Maintenance Scheduling

      Meter triggering: hours, miles/kilometers, fuel, time
      Standard jobs: labor, parts list

Fuel Management

      Fuel use tracking
      Exception reporting
      Custom interface


Exception Reporting

Exception reporting is a means to leverage computing power to help with the task of
monitoring data accuracy as well as operational performance. Here are some key steps to
establishing effective exception reporting and then dealing with problems once they are
noted.

First, you need to decide what is important enough to track. You and your staff have a
limited amount of time to generate and review reports, so you need to prioritize what to
check, how often to check it, and who should do the checking. Establishing the
importance of something to be monitored should involve assessing its relevance to
obtaining organizational goals and objectives. Does it impact how your customers or
executives perceive the fleet organization’s performance? Does it affect
recommendations or decisions you must make? Bottom line, what is the risk of
something going wrong and the impact if you don’t catch it early?
Once you decide what to measure and report on, you need to establish exception
reporting thresholds. The primary difference between an ―exception report‖ and standard
informational reports is that only data outside the norm is shown, or at least clearly
highlighted for easy identification. For example, you don’t want to spend hours looking
at a listing of thousands of valid fuel transactions; you want to see the few with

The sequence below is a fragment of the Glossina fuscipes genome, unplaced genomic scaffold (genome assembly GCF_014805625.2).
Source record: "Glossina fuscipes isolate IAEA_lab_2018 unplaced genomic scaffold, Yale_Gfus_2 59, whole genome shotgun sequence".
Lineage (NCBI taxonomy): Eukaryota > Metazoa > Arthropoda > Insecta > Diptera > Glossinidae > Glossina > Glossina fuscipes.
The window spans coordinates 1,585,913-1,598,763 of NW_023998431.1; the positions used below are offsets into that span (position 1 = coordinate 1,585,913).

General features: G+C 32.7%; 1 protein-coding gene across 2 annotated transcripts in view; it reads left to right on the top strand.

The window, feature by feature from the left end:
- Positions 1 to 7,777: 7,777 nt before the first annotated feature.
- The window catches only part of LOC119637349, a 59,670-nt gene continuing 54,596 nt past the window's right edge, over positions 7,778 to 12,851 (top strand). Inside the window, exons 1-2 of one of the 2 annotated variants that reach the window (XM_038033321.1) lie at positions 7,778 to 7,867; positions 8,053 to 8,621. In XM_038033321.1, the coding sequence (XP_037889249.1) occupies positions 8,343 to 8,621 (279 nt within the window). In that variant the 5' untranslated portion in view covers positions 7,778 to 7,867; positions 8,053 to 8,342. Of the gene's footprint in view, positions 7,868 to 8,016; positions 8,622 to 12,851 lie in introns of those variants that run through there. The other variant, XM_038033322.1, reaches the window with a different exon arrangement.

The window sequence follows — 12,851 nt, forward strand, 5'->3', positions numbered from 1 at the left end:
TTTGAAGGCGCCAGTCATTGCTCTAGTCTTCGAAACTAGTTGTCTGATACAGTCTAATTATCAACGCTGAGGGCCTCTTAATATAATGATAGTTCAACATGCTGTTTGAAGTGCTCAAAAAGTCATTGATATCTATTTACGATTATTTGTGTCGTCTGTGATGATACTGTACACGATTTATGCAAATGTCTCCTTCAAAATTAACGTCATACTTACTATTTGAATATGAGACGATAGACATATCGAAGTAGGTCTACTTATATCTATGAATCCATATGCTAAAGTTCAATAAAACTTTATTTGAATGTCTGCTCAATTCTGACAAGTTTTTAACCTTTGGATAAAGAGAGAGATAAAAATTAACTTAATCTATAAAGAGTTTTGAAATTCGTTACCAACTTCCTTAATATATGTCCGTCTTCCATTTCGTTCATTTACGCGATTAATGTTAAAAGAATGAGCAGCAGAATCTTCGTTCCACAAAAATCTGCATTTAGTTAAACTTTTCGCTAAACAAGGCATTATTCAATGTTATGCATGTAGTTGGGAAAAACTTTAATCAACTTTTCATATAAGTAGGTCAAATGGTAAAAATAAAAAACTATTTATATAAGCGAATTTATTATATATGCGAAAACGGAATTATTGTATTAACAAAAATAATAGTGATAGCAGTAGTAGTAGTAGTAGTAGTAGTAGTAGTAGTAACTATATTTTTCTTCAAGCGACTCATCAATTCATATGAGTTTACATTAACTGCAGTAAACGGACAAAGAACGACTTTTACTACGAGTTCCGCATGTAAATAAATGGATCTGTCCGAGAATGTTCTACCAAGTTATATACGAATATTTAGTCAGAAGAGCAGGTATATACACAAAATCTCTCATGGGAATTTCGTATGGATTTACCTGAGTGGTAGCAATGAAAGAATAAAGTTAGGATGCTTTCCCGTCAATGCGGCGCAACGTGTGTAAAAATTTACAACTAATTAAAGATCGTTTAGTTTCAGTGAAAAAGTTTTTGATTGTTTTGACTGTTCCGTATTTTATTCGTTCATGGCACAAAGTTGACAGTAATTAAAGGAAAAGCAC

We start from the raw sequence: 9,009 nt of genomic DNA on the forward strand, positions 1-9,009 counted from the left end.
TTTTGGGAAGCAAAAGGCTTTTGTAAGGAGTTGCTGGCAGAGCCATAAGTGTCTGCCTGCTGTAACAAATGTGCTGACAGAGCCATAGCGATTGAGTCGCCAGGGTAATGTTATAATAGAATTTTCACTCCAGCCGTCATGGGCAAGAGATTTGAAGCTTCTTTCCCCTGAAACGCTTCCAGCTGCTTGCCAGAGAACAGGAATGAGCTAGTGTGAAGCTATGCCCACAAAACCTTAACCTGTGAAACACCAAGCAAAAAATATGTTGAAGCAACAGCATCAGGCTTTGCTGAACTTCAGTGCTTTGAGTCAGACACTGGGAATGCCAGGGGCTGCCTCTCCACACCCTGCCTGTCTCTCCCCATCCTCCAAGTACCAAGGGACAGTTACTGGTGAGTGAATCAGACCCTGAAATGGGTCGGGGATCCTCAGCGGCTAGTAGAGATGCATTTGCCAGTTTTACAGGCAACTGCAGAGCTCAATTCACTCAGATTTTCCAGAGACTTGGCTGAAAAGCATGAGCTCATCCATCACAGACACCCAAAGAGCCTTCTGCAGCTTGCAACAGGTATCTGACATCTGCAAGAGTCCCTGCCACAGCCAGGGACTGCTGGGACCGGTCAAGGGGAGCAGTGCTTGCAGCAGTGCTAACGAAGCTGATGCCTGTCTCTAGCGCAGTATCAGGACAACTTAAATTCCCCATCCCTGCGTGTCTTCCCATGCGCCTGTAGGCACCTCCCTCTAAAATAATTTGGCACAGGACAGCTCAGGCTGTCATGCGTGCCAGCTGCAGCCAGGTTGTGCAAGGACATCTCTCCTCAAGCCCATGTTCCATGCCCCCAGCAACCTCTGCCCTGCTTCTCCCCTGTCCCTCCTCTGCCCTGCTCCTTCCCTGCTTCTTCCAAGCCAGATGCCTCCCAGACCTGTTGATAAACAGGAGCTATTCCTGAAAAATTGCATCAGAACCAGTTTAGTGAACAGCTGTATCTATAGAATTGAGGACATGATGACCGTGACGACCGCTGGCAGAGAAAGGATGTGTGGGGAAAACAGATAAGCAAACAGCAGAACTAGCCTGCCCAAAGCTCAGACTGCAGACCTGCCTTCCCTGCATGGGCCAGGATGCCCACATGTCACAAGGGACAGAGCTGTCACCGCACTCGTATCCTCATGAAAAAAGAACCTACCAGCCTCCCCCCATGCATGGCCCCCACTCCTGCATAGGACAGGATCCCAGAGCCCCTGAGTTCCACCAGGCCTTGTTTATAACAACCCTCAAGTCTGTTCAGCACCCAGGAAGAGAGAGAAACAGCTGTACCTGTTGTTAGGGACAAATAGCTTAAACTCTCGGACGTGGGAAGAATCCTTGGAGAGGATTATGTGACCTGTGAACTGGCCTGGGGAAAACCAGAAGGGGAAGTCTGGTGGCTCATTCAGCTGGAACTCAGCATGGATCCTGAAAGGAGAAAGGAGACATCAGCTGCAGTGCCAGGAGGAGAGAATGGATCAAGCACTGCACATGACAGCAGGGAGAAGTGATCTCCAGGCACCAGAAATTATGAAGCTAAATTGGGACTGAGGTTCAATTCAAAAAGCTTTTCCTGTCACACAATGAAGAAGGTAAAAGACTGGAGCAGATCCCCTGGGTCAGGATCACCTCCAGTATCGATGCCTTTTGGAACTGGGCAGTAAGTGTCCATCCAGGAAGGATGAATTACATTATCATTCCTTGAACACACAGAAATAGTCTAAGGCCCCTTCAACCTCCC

substantially lower than average MPG values that indicate that there is a technician
problem with the vehicle or that there is potential theft occurring. In order for the
computer to make this selection for you, you must first tell it what criterion makes the
data ―exceptional.‖




Many FIMS have built-in features or add-on products, like Carolina Software’s ―The
Value Indicators‖, which allow fleet managers to customize what components are
monitored. Every fleet leader or customer can have their own version, tracking what they
find significant. This product displays in your web browser every morning, or on
demand. Products that provide easily identifiable graphical indicators take very little
time to review. The thresholds for each indicator are typically customizable so you
decide what is ―green,‖ ―yellow,‖ or ―red.‖ When a problem is indicated, the details
causing it are only a click away to aid in quickly investigating and resolving it. These
types of reports are indispensible for on-going performance tracking.
More detailed information FIMS’s, including descriptions and how to select one, can be
found in NAFA’s Fleet Information Management Guide.



Internal Service Agreements
If you want to better manage your client’s expectations, a service level agreement (SLA)
may be worth considering. An SLA is a negotiated agreement designed to create a
common understanding about services, priorities and responsibilities. By providing a
shared understanding of needs and priorities, SLA’s can serve as a great
communications tool, and a conflict prevention tool. To be continuously effective an
SLA must be a living document. Reviews should be completed on a predetermined